« AnteriorContinuar »
Since we both have play'd the truant,
As to both is too well known,
I will rove no more if you won't, *
But be ever your's alone.
Yonder hoary sky-capp'd mountain
Shall be seated in the lake,
Battenkiln shall seek its fountain,
Ere my Sophy I forsake.
Trouts shall browse on highest spruces,
Otter-Creekt shall turn to wine,
Nettles spring up flower-de-luces,
If I am not ever thine. I
* Quid si prisca redit Venus, &c.
† Name of a river in Vermont.
In other words, “ Tecum vivere amem, tecum obeam libens."
SIMON SPUNKEY'S POLITICAL PEPPER-POT.
Simon attunes his harp, more pleasant
Than reed of bland Arcadia's peasant,
And chauntėth poetry, more prettily
Than bard of ancient Greece or Italy.
Then seeth sights, sublime and dreadful,
Which fill with horrour every head full ;
Sees sansculottes, arm'd cap-a-pe,
To force the nations to be free,
Who do ten times more mischief, latterly,
Than erst did Alarick, or Attila.
Now, having found his former track,
The poet, nimbly, trips it back
Over the Union courses rapid,
And squibs each jacobinick saphead.
Such flights poetick few can equal,
As is apparent in the sequel.
OLD Time, a persevering codger,
Like debtor dunn’d a nimble dodger,
Who, having scamper'd one inch by you,
Will never afterwards come nigh you
Whose foretop one might hide a cat in,
Though bald behind as school-boy's latinWho never bates his usual jog, Nor stops his steed, for oats nor grog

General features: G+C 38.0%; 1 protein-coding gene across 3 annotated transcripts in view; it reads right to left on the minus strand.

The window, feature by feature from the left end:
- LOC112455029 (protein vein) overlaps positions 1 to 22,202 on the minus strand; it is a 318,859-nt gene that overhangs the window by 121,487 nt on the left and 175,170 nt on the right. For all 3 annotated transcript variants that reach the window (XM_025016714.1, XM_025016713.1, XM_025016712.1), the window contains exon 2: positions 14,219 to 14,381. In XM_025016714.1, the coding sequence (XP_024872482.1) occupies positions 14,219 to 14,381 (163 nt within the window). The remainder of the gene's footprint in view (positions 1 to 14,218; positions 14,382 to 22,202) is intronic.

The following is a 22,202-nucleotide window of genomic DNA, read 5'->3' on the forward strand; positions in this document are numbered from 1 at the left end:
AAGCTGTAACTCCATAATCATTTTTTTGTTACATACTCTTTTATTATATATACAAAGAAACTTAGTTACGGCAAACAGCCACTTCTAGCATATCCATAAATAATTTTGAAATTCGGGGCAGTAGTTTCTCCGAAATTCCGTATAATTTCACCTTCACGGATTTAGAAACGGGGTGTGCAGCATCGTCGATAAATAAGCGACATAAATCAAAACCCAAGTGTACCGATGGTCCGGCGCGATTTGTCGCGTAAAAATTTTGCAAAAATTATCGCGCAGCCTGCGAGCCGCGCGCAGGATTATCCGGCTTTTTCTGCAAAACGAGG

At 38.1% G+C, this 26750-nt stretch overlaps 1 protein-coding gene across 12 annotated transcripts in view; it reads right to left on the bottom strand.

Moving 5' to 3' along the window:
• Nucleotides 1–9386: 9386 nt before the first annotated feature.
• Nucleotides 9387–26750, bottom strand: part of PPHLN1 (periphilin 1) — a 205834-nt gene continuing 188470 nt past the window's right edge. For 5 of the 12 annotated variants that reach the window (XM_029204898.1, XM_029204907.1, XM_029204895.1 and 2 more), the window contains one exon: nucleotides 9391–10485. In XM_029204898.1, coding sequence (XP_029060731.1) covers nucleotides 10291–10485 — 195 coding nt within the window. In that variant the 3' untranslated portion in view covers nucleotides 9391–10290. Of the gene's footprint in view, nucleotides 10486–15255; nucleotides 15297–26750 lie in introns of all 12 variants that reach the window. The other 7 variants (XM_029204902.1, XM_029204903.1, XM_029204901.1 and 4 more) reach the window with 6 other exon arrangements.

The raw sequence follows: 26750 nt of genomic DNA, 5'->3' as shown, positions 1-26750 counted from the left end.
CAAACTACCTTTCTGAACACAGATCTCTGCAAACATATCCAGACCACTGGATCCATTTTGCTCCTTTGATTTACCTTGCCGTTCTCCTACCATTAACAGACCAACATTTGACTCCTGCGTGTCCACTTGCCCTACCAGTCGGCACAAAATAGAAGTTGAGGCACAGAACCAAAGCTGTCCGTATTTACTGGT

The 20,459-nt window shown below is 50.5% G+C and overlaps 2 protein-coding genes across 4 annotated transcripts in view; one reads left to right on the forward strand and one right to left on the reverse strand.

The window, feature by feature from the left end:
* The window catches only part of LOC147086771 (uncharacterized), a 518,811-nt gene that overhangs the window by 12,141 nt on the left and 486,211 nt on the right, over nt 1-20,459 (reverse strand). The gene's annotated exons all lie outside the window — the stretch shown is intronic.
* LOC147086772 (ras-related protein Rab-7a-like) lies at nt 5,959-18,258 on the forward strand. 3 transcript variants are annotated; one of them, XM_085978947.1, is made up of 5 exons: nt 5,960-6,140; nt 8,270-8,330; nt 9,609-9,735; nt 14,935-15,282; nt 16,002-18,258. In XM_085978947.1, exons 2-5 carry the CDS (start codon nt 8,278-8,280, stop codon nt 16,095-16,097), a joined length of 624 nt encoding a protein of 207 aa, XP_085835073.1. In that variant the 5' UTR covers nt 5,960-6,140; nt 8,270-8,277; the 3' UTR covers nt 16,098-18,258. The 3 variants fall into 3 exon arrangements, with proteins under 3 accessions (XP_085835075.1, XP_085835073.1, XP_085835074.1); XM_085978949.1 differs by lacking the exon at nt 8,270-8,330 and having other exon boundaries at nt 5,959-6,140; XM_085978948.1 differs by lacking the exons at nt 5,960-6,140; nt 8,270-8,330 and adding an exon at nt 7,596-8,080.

Who never yet, by saint, nor sinner,
Was brib'd to stay till after dinner,
But Jehu-like, drives all this world round
More swift than top by truant twirl'd round
Who lowers at love-sick poetaster,
But puffs productions of a master;
Before whom Grandeur's gorgeous palaces
Melt like a dream's fantastick fallacies,
Now jogs the bard, with shag-bark* elbow,
And aims, with lifted scythe, a fell blow
To level Simon's reputation,
Unless the poet scrawl narration,
A kind of Hudibrastick summary
Of politicks, and other flummery,
Of matters tragical and queer,
Which mark the annals of last year,
And with a congée, low and pleasant,
Wish people happy through the present.
Now, gentle reader, take the trouble To mount my nag, he carries double,
I mean my Pegasus, so antick,
And bid him canter cross th’ Atlantick;
While we, more close than bride and groom stick,
And ride like witches on a broomstick!
And first mad Gallia's coast we light on,
And then to Paris travel right on,
Where Discord makes infernal rout,
To see what Frenchmen are about.
Five tyrants, chosen from the mob,
Well known in every dirty job,
By nature meant to bore and hector ye,
Compose th' immaculate Directory :
What cruel wars these fellows carry on,
While Até blows the blasting clarion.
Behold their Corsican commander,
The modern would-be Alexander;
Like Death he marches in terrorem,
And almost drives. the Alps before him!
Mantua surrenders, Wurmser's taken,
The German empire sadly shaken ;
Striving to manage such a chap,
E'en mighty Charles meets dire mishap!
The emperour trembles on his throne,
And scarcely thinks his head his own;
But ruminates on sad affairs,
And makes his will, and says his prayers !
Now Frenchmen rob the Virgin Mary, Stand not in awe of pope's tiara, But bid Italia's peasants learn The art to “ turn and overturn;" Excite, with vigour most surprising, A rage for revolutionizing. In numerous lying proclamations, Now promise freedom to all nations ; Persuade the mob, by vast exertion, True liberty is French coercion ! Now rob and plunder where they can, To put in force the “ rights of man.” Build commonwealths, in twenty places Founded on such substantial bases, That I dare venture you a sous They'll last, at least a month or two!
Of many battles might we tell
On Rhine, on Sambre, and Moselle ;